Where this differs is that the TV tube is really, actually a certain dimension. It's just that not all of it can be seen because of the way that the tube is encased.
Hard drive manufacturers, however, are being totally deceptive in the capacity of the drive by improperly using legitiamte terms incorrectly in order to increase the perception of their products' value.
Where the differences come into play is that if you rip the case off the TV, you will get a TV tube with the measurement specified by the manufacturers. The physical tube IS the size specified. No matter what you do with a hard drive, you will never reach the capacity of a hard drive that is stated on the box. It's physically impossible due to their improper (and intentional) use of the term "gigabyte".
I understand why the analogy between TV screen and hard drive was made, but they're not totally similar.
You will actually end up with even less space after formatting the drive. The formatting itself takes up bits of space, even if you can't read the info on the drive, or use it in any way.I see what you're saying, but it still doesn't account for the fact that they are boasting more than what you are getting.
Your examples are similar to buying steak. When you buy a steak with the bone attached, the weight is affected by the bone (i.e. you are paying for the bone even though you can't eat it) - this is similar to the 'Formatting' that you speak of that is unavailable to the consumer. Now I expect to pay for a 16 oz. steak when 2 ounces are bone and only 14 oz. are edible, but if they tried to sell me the same 16 oz. steak as a 20 oz. (thus increasing the price), then YES, I'd be pissed.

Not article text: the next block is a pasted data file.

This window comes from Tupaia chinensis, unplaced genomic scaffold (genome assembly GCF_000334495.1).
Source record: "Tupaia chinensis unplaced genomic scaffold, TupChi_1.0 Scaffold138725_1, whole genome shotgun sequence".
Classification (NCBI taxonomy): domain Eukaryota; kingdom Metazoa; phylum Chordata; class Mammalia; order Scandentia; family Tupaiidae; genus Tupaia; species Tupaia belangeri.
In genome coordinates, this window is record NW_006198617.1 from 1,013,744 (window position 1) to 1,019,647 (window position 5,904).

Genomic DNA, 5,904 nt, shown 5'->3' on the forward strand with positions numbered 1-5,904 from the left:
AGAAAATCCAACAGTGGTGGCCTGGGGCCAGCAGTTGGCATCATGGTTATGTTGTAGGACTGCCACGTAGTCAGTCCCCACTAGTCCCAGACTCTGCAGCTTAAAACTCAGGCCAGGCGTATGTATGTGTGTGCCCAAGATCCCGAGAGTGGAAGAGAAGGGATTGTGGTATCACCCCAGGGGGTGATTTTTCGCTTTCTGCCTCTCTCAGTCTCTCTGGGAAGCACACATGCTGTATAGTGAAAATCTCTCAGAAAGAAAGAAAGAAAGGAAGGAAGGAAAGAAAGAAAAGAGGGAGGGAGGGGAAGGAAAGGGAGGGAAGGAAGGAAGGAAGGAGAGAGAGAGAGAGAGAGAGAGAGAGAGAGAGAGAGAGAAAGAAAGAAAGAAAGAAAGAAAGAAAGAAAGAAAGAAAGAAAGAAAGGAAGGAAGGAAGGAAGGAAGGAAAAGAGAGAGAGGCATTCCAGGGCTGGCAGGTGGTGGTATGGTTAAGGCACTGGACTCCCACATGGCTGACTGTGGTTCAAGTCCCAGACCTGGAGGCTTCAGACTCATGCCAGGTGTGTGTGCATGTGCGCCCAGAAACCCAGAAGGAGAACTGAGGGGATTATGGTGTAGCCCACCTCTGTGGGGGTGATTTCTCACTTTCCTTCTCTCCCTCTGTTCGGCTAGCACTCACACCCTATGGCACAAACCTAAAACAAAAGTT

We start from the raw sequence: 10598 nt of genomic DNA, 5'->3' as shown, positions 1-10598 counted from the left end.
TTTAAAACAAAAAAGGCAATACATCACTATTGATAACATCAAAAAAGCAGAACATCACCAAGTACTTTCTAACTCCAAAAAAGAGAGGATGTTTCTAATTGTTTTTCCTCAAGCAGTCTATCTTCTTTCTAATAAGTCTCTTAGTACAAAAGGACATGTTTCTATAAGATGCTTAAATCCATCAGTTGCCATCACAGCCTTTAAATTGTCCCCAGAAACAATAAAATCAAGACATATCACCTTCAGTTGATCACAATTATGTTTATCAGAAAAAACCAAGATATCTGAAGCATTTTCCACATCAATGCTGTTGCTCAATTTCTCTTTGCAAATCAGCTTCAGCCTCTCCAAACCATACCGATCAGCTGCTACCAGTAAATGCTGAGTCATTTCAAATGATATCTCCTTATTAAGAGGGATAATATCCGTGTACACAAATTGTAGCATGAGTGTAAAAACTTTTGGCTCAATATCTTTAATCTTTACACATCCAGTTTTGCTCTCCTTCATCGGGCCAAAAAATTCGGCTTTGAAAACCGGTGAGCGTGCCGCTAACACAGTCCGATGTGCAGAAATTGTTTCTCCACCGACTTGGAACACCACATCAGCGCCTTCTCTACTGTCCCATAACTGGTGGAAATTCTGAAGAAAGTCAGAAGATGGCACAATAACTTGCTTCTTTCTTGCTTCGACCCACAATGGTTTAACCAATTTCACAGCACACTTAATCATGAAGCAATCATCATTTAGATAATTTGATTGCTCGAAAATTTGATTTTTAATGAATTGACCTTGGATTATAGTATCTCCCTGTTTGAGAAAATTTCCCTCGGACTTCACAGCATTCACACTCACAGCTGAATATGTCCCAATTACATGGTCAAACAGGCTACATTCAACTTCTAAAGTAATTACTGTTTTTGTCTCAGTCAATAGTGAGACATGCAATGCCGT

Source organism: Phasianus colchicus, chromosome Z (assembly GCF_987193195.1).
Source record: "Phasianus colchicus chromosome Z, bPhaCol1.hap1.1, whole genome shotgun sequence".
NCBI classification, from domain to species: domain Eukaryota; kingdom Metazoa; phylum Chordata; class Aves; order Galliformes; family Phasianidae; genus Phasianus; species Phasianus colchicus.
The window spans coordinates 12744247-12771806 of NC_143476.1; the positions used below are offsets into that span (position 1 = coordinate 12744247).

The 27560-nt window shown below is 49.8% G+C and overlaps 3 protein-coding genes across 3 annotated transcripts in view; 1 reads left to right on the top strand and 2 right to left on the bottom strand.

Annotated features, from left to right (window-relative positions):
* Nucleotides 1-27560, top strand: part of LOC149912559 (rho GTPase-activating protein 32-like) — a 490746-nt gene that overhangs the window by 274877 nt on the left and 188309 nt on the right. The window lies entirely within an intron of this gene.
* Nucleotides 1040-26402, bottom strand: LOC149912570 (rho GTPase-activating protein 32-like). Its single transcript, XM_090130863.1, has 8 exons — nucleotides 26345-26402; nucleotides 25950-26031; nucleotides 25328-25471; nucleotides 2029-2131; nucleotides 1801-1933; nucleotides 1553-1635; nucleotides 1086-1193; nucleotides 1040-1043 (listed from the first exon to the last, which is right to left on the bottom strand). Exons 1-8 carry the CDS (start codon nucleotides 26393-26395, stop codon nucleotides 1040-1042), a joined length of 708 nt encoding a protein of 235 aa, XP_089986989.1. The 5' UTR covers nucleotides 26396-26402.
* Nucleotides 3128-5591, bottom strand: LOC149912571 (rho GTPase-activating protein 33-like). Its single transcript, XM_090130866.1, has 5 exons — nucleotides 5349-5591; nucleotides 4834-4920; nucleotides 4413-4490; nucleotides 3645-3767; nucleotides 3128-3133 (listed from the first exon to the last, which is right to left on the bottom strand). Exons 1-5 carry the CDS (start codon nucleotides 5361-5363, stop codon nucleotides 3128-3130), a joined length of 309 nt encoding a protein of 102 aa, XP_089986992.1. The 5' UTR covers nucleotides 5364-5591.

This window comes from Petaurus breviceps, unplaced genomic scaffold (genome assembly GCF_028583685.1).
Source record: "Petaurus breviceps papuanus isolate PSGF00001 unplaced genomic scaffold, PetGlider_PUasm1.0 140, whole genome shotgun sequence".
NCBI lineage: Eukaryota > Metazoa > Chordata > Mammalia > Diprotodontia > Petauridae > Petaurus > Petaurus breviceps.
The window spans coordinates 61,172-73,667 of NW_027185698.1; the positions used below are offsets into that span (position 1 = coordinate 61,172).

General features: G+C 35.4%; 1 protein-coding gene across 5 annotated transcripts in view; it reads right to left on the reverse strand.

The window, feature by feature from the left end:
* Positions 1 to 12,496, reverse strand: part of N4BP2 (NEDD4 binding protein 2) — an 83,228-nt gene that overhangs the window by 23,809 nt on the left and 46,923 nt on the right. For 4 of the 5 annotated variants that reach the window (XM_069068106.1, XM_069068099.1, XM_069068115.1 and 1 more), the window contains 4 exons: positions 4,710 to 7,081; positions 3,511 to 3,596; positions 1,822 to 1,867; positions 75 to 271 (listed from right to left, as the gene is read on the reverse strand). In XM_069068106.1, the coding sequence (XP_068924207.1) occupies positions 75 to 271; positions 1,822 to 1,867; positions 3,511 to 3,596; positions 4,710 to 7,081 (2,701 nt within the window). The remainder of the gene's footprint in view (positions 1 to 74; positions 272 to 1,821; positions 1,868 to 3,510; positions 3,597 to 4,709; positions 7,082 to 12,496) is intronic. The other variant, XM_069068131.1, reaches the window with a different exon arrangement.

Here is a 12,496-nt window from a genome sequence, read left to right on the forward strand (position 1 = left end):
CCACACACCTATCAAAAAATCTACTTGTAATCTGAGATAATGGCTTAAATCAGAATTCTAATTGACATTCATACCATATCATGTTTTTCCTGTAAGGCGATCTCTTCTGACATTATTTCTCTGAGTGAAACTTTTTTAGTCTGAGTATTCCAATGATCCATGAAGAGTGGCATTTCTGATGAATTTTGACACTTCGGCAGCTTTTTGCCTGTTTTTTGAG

So, it doesn't matter if there's a portion of the drive that I can't use, that's not the point. The big picture is that they are marketing these drives for MORE than they really are.
Actually, even though you can't store info in that particular portion of the formatting, you can't really use the drive without it, so for all instenive purposes you ARE using that space and thus there is no deception at all. Maybe if they said the full 20GB is 'available' to store files, but do they?
I understand why the analogy between TV screen and hard drive was made, but they're not totally similar.Actually they're almost exactly the same because it's a matter of how you choose to measure the device then market it. Software people changed the meaning of kilo, mega, and giga when dealing with software. The fact is a 40GB drive holds 40 billion bytes, but not 40*2^30 bytes. A 17" monitor did not have a 17" display, just a 17" tube.
My opinion of these kinds of lawsuits is that they are frivolous because it doesn't affect how you use the device.
Car manufacturers sell cars with HP and torque ratings at the crank, not at the wheels. Isn't this misleading? No. You drive the car and decide if it's got the power you want. Much like you look at a TV or monitor and decide if it's big enough, or buy a hard drive based on it being big enough to hold what you need.
Heck, why don't they sue Microsoft while they are at it? If your system has only one drive, and you try and use it all, you'll bring your system to a crawl or crash it.
I could have participated in the monitor suit but I didn't. I'm an intelligent person, and I do research before I purchase anything expensive and know exactly what I'm getting. I'm not stupid. I guess I can't participate in this one because I don't buy PCs from those manufacturers, but I've bought over a dozen hard drives, and they've all been sold the same way. At least these idiots should go after the people who actually label hard drives this way.